Content sponsored by Purple Lime
When it comes to business, money makes the world go around. We would like to think it is more than that, but ultimately a business without money will fail. It is money that keeps the lights on, allows you to pay wages and invest in marketing your business to make more money. In the modern world, cash is king.
But what happens when you need more money than you have? In situations like this, you might need to look at various ways of raising finance for your business. Whether for a one-off project or to help you weather a difficult time (like a pandemic, for example) – finance can be a business saver. But how do you go about it?
Why is it important to raise finance?
There are a lot of different reasons your business might need to raise finance. Whether you have a new project you need to get off the ground, want to give production a boost, purchase new equipment or just want to improve your cash flow during challenging times. Raising finance is a way to achieve all of these things without putting your company in financial jeopardy. And it does not have to be a long or arduous process. Whatever reason you decide to seek finance, you need to be sure you have a strong business pitch.
How can you raise finance?
The idea is easy enough, but when it comes to actually getting additional finances, you have a lot of different options ahead of you. The good news is they all tend to fall into two categories – borrowing money that you repay at a later date or selling equity shares in your company for investment. Once you decide which style of finance you prefer, you can look at the options for your business depending on your size, how much money you need, what your growth plans are and how much control of your business you want to keep.
Some of the most common forms of financing for business include:
Loans: The most simplistic answer is a loan. Almost all banks will have a lending capacity, with a full range of products aimed at businesses. You can choose from short- or long-term loans, specific loans for the type of funding you need, or more generalised finance. Just don’t forget to shop around, as all banks will offer something slightly different for your business.
Self-funding: If you have the ability to, you can also fund your business from your personal finances. This has its advantages since you are loaning the business money and can draw that money back out in the future. There are significant tax advantages to this approach, as well as allowing you to stay in control of your business.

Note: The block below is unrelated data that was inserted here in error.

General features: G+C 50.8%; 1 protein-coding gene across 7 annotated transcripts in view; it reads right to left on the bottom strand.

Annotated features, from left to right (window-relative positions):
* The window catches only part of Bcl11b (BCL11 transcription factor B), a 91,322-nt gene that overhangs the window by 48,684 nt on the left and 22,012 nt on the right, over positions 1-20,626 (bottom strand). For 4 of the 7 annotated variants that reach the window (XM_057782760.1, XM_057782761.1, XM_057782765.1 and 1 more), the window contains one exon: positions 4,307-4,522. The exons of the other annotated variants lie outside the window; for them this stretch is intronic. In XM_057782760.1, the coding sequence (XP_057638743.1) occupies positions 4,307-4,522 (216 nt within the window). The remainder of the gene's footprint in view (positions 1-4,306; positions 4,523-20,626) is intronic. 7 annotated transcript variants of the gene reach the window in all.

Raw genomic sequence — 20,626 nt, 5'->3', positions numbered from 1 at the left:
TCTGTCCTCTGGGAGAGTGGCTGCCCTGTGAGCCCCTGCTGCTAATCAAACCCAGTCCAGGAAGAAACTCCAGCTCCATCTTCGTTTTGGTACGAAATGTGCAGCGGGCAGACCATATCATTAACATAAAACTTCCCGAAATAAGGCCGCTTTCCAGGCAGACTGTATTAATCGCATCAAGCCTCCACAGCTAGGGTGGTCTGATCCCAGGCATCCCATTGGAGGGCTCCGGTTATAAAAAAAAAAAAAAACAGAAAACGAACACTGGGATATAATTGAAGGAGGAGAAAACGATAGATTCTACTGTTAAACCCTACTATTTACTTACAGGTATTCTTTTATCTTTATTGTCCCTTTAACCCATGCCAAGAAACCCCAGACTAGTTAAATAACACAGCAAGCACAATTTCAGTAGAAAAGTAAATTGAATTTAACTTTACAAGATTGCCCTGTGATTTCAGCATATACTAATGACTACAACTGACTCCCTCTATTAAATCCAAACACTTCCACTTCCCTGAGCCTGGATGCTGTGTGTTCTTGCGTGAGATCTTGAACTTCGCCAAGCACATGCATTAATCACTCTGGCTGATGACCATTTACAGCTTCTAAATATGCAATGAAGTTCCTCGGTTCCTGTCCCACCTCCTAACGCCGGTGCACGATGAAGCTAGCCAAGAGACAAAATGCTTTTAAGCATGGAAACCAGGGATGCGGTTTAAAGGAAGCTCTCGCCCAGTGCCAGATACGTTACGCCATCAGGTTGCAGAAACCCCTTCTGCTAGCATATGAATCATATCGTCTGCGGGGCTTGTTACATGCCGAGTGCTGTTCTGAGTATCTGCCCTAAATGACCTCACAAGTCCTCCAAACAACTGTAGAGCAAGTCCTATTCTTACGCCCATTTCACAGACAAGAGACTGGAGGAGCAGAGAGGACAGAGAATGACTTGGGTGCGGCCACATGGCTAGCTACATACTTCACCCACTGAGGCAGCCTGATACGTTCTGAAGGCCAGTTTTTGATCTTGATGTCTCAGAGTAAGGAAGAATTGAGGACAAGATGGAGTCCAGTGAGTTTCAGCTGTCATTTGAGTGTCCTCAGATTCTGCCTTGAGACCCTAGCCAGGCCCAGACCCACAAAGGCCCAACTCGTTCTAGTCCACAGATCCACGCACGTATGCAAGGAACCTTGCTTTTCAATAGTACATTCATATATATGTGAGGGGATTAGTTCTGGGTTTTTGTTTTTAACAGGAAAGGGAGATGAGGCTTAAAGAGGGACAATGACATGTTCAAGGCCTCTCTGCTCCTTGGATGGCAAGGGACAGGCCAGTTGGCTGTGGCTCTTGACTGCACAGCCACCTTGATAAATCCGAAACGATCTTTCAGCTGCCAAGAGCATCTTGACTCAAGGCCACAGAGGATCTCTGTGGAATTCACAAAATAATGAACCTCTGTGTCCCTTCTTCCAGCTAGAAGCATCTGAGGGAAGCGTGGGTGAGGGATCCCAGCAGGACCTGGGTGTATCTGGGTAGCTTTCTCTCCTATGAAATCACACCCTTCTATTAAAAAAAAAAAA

Angel investors: Angel investments are simply when an individual agrees to provide you with funding, in exchange for an equity stake in the business. Like the popular BBC show with some well-known dragons, most business angels are often entrepreneurs themselves with a lot of time on their hands, so not only do they understand what you’re going through, but they can be an incredible source of information on how to use those funds to expand and improve your business.
Venture capital: This type of finance is provided by wealthy firms or even individuals, like the dragons own empires. They invest in businesses with high growth potential and will typically invest large amounts at a time. This can be great news for your business, but it also means you are more likely to see more pressure for results or be asked to give the investor a higher equity share in return. This avenue is not right for everyone, but it is always worth investigating.
Government help: The government does more than collect money from businesses. It also provides a lot of help in terms of relief, grants and subsidies. Looking into which schemes you might be eligible for is a great way to raise finance for your business. For example, many businesses who are eligible do not realise that they could be claiming R&D tax credits. Speak to your accountant or a local council to find out what government help is on offer on a local and higher level.
Crowdfunding: Crowdfunding is one of the more modern solutions, but for the right business it can be incredibly lucrative. Crowdfunding often works best for consumer-facing businesses, often for developing and launching a new product that customers can get behind. Using one of the crowdfunding platforms, you write a story about your product and showcase your business and ask for donations to help you fund your project. Often this means lots of investors putting in a small amount, in return for rewards. For example, exclusive pre-orders or a small discount or a gift for investors. You can also implement a technique called ‘stretch goals’, which gives further incentives to investors if you hit your goals.
Our top tip
If you are not sure which option is right for you, or you just do not know where to start with raising finance, our biggest piece of advice is to get help. Speak to your local friendly accountant and find out more about your situation. They can help you understand what exactly you need and advise you on how to achieve it. They can even suggest cost-saving measures or other options you may not have been aware of, all to help you manage your cashflow and ensure cash remains king in your business.
If you would like to know more, please get in touch by emailing firstname.lastname@example.org or calling us on 01249 691360.
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